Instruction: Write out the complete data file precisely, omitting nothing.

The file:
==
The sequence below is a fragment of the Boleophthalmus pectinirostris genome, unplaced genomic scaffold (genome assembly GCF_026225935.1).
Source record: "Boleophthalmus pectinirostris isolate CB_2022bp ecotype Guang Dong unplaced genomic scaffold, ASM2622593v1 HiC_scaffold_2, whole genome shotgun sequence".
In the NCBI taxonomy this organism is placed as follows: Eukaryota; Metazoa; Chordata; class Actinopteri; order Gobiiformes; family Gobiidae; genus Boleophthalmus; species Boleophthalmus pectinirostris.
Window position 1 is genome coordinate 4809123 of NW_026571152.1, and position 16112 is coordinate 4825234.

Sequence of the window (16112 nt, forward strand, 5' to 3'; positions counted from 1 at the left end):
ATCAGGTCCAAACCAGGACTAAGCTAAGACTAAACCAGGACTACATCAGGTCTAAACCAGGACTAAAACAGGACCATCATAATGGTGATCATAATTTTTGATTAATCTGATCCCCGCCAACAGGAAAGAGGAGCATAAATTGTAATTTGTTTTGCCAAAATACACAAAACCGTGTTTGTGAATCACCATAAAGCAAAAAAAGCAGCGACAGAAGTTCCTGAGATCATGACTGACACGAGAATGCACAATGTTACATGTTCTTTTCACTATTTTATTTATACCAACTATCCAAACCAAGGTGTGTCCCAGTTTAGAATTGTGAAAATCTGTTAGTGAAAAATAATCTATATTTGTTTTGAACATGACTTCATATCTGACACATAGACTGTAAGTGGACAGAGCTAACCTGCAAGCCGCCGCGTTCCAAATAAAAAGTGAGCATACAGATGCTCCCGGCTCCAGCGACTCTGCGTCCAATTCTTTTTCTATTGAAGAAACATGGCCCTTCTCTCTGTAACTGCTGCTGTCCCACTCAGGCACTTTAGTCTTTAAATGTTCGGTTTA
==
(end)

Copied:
The sequence below is a fragment of the Boleophthalmus pectinirostris genome, unplaced genomic scaffold (genome assembly GCF_026225935.1).
Source record: "Boleophthalmus pectinirostris isolate CB_2022bp ecotype Guang Dong unplaced genomic scaffold, ASM2622593v1 HiC_scaffold_2, whole genome shotgun sequence".
In the NCBI taxonomy this organism is placed as follows: Eukaryota; Metazoa; Chordata; class Actinopteri; order Gobiiformes; family Gobiidae; genus Boleophthalmus; species Boleophthalmus pectinirostris.
Window position 1 is genome coordinate 4809123 of NW_026571152.1, and position 16112 is coordinate 4825234.

Sequence of the window (16112 nt, forward strand, 5' to 3'; positions counted from 1 at the left end):
ATCAGGTCCAAACCAGGACTAAGCTAAGACTAAACCAGGACTACATCAGGTCTAAACCAGGACTAAAACAGGACCATCATAATGGTGATCATAATTTTTGATTAATCTGATCCCCGCCAACAGGAAAGAGGAGCATAAATTGTAATTTGTTTTGCCAAAATACACAAAACCGTGTTTGTGAATCACCATAAAGCAAAAAAAGCAGCGACAGAAGTTCCTGAGATCATGACTGACACGAGAATGCACAATGTTACATGTTCTTTTCACTATTTTATTTATACCAACTATCCAAACCAAGGTGTGTCCCAGTTTAGAATTGTGAAAATCTGTTAGTGAAAAATAATCTATATTTGTTTTGAACATGACTTCATATCTGACACATAGACTGTAAGTGGACAGAGCTAACCTGCAAGCCGCCGCGTTCCAAATAAAAAGTGAGCATACAGATGCTCCCGGCTCCAGCGACTCTGCGTCCAATTCTTTTTCTATTGAAGAAACATGGCCCTTCTCTCTGTAACTGCTGCTGTCCCACTCAGGCACTTTAGTCTTTAAATGTTCGGTTTA